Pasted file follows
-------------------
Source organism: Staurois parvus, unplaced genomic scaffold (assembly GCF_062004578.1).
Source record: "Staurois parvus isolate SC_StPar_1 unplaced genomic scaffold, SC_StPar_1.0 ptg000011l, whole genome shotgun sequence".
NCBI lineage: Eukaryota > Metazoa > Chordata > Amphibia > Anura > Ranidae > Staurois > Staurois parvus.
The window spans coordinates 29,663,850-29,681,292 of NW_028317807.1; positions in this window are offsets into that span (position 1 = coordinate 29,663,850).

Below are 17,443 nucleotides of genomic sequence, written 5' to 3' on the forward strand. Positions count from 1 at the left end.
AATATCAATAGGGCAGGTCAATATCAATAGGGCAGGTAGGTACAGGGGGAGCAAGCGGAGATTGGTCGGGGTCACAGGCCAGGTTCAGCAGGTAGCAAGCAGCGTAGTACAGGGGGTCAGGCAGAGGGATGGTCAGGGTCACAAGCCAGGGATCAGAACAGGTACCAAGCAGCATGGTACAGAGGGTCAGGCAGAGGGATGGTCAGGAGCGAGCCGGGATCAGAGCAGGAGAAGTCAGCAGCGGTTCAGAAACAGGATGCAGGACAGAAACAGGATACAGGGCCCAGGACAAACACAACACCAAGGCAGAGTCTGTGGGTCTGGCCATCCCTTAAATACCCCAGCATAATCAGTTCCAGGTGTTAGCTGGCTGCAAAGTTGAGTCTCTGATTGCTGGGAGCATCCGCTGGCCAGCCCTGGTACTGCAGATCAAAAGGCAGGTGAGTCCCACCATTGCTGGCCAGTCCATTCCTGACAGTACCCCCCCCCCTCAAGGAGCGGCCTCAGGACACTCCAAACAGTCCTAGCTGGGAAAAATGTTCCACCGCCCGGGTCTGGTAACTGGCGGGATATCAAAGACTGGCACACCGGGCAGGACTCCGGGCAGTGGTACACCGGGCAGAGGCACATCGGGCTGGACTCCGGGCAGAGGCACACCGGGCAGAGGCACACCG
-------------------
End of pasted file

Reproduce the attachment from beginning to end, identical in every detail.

Source organism: Staurois parvus, unplaced genomic scaffold (assembly GCF_062004578.1).
Source record: "Staurois parvus isolate SC_StPar_1 unplaced genomic scaffold, SC_StPar_1.0 ptg000011l, whole genome shotgun sequence".
NCBI lineage: Eukaryota > Metazoa > Chordata > Amphibia > Anura > Ranidae > Staurois > Staurois parvus.
The window spans coordinates 29,663,850-29,681,292 of NW_028317807.1; positions in this window are offsets into that span (position 1 = coordinate 29,663,850).

Below are 17,443 nucleotides of genomic sequence, written 5' to 3' on the forward strand. Positions count from 1 at the left end.
AATATCAATAGGGCAGGTCAATATCAATAGGGCAGGTAGGTACAGGGGGAGCAAGCGGAGATTGGTCGGGGTCACAGGCCAGGTTCAGCAGGTAGCAAGCAGCGTAGTACAGGGGGTCAGGCAGAGGGATGGTCAGGGTCACAAGCCAGGGATCAGAACAGGTACCAAGCAGCATGGTACAGAGGGTCAGGCAGAGGGATGGTCAGGAGCGAGCCGGGATCAGAGCAGGAGAAGTCAGCAGCGGTTCAGAAACAGGATGCAGGACAGAAACAGGATACAGGGCCCAGGACAAACACAACACCAAGGCAGAGTCTGTGGGTCTGGCCATCCCTTAAATACCCCAGCATAATCAGTTCCAGGTGTTAGCTGGCTGCAAAGTTGAGTCTCTGATTGCTGGGAGCATCCGCTGGCCAGCCCTGGTACTGCAGATCAAAAGGCAGGTGAGTCCCACCATTGCTGGCCAGTCCATTCCTGACAGTACCCCCCCCCCTCAAGGAGCGGCCTCAGGACACTCCAAACAGTCCTAGCTGGGAAAAATGTTCCACCGCCCGGGTCTGGTAACTGGCGGGATATCAAAGACTGGCACACCGGGCAGGACTCCGGGCAGTGGTACACCGGGCAGAGGCACATCGGGCTGGACTCCGGGCAGAGGCACACCGGGCAGAGGCACACCG